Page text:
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Thread: After S939... What's next?
11-25-04, 11:47 AM #21
Where's the fun in that? Who's going to sing "I told you so!" then?
OC Detective correctly guessed Socket 754 lineups even before all the Barton lineups were known for sure, so guess away friends , let's see who gets it right this time!
11-25-04, 12:33 PM #22Originally Posted by jcw122Need a new sig
11-26-04, 12:24 AM #23Originally Posted by c627627
And yes this is entirely speculation and I have no proof to back it up!
11-26-04, 12:28 AM #24
Originally Posted by c627627
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11-26-04, 12:29 AM #25
11-26-04, 01:24 AM #26
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- Jun 2002
man i remember when the a64 was in the making, and i remember people saying it would stuck at first, but now that its out, its basically the fastest desktop CPU out there..IMO i'm guessing dual core AMD will be just as big a leap as from going XP to A64
11-26-04, 03:22 AM #27
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It is interesting what the future holds, im right about now happy with my 3500 winchester its nice lille chip with temps around 38 idle on air upto aout 46 under load with ambient temp of 20 degreesAMD FX-57,
2 GIG CORSAIR XMS
ATI X1900 XT
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36 GB WD Raptor,
74 GB WD Raptor
750 GB Seagate,
250 GB Maxtor
TAGEN 530 Watt U22 (2FORCE)
Creative X-Fi Fatal1ty
Lian-Li V1000 plus
11-26-04, 03:35 AM #28
look hardware can goo as fast is it wants BUT ... software thtz a diff story and some thing im worried about .. I mean software hasnt even utilized 64 bit technology not is their a official 64 bit OS (maybe tht linux one) but the windows is a beta ... same with SLI the drivers arent at full capacities and some games wont have sli mode and will have to be 'forced' .... moving to multi thread application .. were talkin a decade ppl !!
11-26-04, 07:55 AM #29
The architecture is only about as good as the underlying infrastructure supporting it. So while there's much ado about dual cores, the onus now rests on the software community. All these years of mind-conditioning the industry towards the pursuit of clock frequency helped ensure the current state of programming paradigm. The exploitation of data parallelism as a viable approach for increased throughput has taken a backseat in a way. So now the appeal of dual core is somewhat relegated to that of a proof-of-concept at best since a lot of mainstream apps are just not multi-threaded, with the exception of some professional content-creation apps.
It will obviously take some time for the mainstream apps to be SMT-capable, but the important thing is that hardware foundation is being rolled out now for developers to take another approach at performance gain. They have to get on board and not rely solely on silicon and manufacturing to lead the charge all the time. If we consider the amount of technological leaps and hurdles that the microprocessor industry has gone through, and weigh that respectively against the software side, there's a laughable gap. But its gotta start somewhere, and dual cores are drawing the line now.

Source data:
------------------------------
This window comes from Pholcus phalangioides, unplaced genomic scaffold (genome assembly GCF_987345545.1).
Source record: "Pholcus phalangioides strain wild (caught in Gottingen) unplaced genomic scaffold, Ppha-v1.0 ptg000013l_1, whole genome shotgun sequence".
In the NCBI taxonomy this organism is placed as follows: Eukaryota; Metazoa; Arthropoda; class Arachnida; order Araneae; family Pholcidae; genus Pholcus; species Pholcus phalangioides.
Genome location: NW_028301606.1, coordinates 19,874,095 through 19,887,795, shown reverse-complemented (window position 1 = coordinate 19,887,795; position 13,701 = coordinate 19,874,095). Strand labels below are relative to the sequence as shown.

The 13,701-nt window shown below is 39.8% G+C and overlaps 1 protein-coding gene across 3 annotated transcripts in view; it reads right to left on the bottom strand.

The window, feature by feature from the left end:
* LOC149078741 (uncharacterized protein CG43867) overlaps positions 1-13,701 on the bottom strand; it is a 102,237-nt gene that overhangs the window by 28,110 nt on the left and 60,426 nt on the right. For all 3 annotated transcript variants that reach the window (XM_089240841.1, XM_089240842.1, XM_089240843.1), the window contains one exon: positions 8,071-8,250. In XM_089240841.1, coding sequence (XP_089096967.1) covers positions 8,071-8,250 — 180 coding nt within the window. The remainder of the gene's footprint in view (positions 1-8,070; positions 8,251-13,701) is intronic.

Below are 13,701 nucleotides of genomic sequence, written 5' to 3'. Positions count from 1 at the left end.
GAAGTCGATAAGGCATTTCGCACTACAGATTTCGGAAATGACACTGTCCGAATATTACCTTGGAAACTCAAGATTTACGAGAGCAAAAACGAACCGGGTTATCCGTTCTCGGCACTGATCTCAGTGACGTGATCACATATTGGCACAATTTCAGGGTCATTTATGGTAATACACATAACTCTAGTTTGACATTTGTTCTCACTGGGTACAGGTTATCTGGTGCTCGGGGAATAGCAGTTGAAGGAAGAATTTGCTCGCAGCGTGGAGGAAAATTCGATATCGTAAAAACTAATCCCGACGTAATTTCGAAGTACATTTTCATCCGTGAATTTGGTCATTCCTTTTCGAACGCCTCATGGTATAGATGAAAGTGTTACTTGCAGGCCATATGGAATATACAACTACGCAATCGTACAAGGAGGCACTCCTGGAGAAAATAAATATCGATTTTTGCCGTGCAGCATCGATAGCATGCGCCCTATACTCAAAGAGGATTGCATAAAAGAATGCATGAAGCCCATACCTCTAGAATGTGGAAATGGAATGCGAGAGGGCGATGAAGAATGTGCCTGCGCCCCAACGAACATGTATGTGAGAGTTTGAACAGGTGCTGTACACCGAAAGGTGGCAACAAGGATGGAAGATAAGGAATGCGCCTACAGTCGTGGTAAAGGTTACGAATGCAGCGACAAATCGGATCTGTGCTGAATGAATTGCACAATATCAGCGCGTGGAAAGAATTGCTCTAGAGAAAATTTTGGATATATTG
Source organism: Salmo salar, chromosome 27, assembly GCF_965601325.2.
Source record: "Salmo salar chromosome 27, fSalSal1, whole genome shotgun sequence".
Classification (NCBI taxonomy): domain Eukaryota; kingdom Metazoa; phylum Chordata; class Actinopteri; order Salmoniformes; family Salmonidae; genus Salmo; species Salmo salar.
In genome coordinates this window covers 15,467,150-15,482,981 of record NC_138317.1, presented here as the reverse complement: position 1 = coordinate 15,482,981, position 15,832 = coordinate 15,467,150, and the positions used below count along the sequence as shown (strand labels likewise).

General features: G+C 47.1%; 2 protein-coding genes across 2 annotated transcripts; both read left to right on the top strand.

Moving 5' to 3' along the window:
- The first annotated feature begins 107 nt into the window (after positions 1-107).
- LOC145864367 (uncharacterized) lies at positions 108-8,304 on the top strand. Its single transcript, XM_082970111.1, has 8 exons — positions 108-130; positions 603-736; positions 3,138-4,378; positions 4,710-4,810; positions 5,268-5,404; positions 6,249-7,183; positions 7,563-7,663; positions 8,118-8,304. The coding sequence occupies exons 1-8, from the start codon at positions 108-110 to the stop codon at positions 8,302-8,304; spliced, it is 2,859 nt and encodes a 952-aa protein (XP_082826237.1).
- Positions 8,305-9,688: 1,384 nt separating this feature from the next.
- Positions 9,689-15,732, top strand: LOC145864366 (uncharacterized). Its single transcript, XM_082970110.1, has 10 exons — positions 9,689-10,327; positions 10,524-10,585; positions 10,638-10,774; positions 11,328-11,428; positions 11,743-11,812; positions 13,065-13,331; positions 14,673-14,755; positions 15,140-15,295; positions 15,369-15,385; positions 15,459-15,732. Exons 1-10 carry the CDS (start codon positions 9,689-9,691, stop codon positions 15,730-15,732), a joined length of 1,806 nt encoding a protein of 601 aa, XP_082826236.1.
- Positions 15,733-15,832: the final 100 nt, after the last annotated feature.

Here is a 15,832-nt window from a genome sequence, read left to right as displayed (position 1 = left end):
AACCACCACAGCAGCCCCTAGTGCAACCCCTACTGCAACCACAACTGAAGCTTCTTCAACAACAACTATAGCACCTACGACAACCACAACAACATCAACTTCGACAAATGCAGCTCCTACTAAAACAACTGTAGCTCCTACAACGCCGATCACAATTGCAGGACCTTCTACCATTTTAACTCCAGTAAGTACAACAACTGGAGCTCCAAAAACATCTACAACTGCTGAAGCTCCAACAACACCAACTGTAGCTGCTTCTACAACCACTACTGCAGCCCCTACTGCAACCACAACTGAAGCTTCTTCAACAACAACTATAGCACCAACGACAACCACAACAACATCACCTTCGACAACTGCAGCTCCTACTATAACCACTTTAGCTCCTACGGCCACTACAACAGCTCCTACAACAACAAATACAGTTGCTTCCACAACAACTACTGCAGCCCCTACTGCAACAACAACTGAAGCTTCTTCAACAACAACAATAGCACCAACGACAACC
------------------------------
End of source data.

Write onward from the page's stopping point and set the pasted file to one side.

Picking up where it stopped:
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11-26-04, 08:06 AM #30Originally Posted by Quattro
Next gen AMD Opterons to have 1207 pins
Find a pin and pick it up and all the day you'll have good luck
By Adamson Rust: Wednesday 17 November 2004, 09:31
SOURCES AT AMD Taiwan claim that when the next generation of Opterons is released in the first half of 2006, the microprocessors will be equipped with 1207 pins.
Easy to bend one or two then, we'd suggest.
The next gen Opteron is not, as our own Charlie D pointed out a little while ago, not really a K9, it's more the ******* offspring of the K8.
In other Opteron news, our mole at AMD Taiwan also whispers that some of the 100 series will begin to disappear from price lists in the first quarter of next year, with the 140 being the first to go.
Kindly old gent shows off his dual core war medalsBut this is merely the thin end of the line wedge, because during 2005, all manner of Opterons will start performing a disappearing act, with 200s and 800s eventually ending up in the knacker's yard as well.
Soon enough, Opterons will switch over the 90 nanometre process too, and include the good old 1GHz HT link that the desktop versions are boasting. As everyone knows, there's not much difference between an Opteron and an Athlon 64, except for what's called "branding".
During 2006 the entire Opteron family will end up being dual core babies, and when AMD starts shipping the first dual core parts, which we suggest will be in the third quarter of next year, it will release microprocessors at different frequencies.
Not that megahertz matters these days, of course. µBach OneAMD 8350 (8-Core) @ 4.83GhzCorsair H50 Water CooledZOTAC 670AMP @ 1132/17653x OCZ Vertex SSD RAID0 @ 580MB/s32GB Patriot 2133 CL1111TB Media StorageOCZ 850W Power SupplySamsung 55" 3D LCDDenon AVR 1912Klipsch 5.1 Reference towers and Velodyne 1200W 15" sub
11-26-04, 08:08 AM #31
I agree, software has to pick up the ball.
11-26-04, 09:19 AM #32
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1207 pins is a lot, so it would seem amd is going to be adding more than ddr2? What else? Quad core?